March 23, 2017

Brown Opening Statement at Hearing on SEC Nominee Jay Clayton

WASHINGTON, D.C. — U.S. Sen. Sherrod Brown (D-OH) – ranking member of the U.S. Senate Committee on Banking, Housing, and Urban Affairs – released the following opening statement at today’s hearing on the nomination of Jay Clayton for Chairman of the Securities and Exchange Commission.

Brown’s remarks, as prepared for delivery, follow.

Senator Sherrod Brown - Opening Statement:
Nomination Hearing
March 23, 2017

Mr. Clayton – congratulations on your nomination to be Chair of the U.S. Securities and Exchange Commission. 

I appreciate your willingness to enter public service.  All of us know some of the demands that puts on families, so we thank them as well.

In past SEC nominee hearings, we have discussed a number of points that are still relevant today, even if technology has changed how the markets work. 

For example, how do we:

- improve investor protection;

- strengthen accounting rules and reliable financial statements; and

- better enforce violations of law and bring real accountability for misconduct?

Candidate Trump certainly understood that the American people are tired of the continual news of misbehavior on Wall Street with minimal consequences or accountability.

A little over a year ago, Mr. Trump promised the people of Ottumwa, Iowa that he knew Wall Street, that he knew the people on Wall Street, and that he would not “let Wall Street get away with murder.”

I bet the audience at that speech would be surprised to learn that the President has picked Goldman Sachs alumni to run the National Economic Council, to occupy the top two jobs at Treasury, and that he has turned to Goldman Sach’s outside counsel to run the SEC.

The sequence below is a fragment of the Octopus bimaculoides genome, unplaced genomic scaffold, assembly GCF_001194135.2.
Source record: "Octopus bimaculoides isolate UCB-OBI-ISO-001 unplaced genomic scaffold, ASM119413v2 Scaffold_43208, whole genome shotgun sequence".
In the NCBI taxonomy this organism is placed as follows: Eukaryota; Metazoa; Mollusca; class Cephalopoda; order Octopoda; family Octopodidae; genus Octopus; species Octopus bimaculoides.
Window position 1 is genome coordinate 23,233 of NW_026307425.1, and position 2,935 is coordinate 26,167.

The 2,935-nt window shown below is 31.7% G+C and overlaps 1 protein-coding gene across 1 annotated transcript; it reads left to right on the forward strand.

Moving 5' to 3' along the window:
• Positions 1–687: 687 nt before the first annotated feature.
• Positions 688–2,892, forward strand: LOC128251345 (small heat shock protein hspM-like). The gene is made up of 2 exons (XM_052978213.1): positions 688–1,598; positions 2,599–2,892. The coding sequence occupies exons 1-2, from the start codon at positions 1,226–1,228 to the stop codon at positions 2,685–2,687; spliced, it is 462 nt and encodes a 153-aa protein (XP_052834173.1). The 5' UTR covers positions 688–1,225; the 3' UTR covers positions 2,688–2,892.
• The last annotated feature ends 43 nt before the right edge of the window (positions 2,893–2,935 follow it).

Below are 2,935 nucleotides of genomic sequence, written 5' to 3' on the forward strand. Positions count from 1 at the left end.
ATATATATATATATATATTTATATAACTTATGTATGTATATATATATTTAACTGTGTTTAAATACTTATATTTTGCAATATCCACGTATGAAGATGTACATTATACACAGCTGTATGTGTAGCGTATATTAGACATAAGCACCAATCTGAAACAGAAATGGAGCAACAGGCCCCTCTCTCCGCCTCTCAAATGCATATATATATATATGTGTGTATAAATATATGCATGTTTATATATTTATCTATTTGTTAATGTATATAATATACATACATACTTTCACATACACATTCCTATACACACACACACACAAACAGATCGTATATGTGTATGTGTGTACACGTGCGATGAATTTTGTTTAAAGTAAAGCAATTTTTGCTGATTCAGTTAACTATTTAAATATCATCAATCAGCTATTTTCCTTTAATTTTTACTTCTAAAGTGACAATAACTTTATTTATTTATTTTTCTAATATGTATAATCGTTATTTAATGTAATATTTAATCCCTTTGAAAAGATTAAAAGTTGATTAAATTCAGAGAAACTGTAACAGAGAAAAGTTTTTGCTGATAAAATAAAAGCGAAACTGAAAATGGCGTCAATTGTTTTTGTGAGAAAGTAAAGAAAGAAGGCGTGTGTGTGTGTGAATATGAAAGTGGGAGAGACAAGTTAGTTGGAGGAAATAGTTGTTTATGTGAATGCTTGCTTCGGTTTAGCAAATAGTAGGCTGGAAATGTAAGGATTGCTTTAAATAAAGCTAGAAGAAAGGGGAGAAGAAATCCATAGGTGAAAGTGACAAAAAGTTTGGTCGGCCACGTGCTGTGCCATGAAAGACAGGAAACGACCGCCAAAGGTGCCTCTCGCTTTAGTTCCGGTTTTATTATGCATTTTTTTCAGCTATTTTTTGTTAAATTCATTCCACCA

As candidate Trump knew, as Americans sacrifice and save for retirement, college bills, or a down payment on a home, they are more skeptical and less trusting of the market. 

Whether it is another flash crash, a billion dollar Ponzi scheme, or a trillion dollar financial crisis, people worry about trusting the market with their hard-earned savings. 

Americans worry that the financial system is rigged against them.  And at a time when we are actually debating whether retirement advisers should put their clients’ interests first, it is not hard to see why people feel that way.

If the ordinary fears were not enough, in recent years we have learned and witnessed the significant financial risks of hacking and cyber crime, as well as climate change. 

It seems, as the list of concerns grows longer, the insistence for removing protections against fraud and abuse grows louder and more sweeping. 

I hope that we do not spend the next two hours discussing issues that you agree are important only to see those issues ignored if you are confirmed.

You've spent your career protecting some of the biggest names on Wall Street, and those relationships pose a host of conflicts for this position. I'm concerned that you may need to recuse yourself too often at a time when we need a strong, independent SEC chair on the frontline of enforcement, not watching from the sideline.

Your record representing bankers, hedge funds, and executives speaks for itself.  But those people are all already well represented among the President’s friends, supporters, and advisors.

I want to hear today what you will do to represent glass workers in Lancaster, auto workers in Warren, or steel workers in Canton.

In some cases, private equity or a hedge fund took control of their company and shipped some factory jobs overseas.

The people who still have jobs continue to scrape by as their paychecks and benefits have grown smaller over the years, because their management cared more about pleasing Wall Street than doing right by working people.

Meanwhile, executive pay keeps going up and up.

And workers nearing retirement have had their pension and health care benefits slashed.

That’s why the pay ratio rule, the disclosure of corporate political spending, the fiduciary rule, and the anti-corruption efforts around the natural resources and mining industries are so important.

There is a lot of ground to cover, and if I don’t get through all my questions here, I will submit them separately for the record.

Thank you, Mr. Chairman.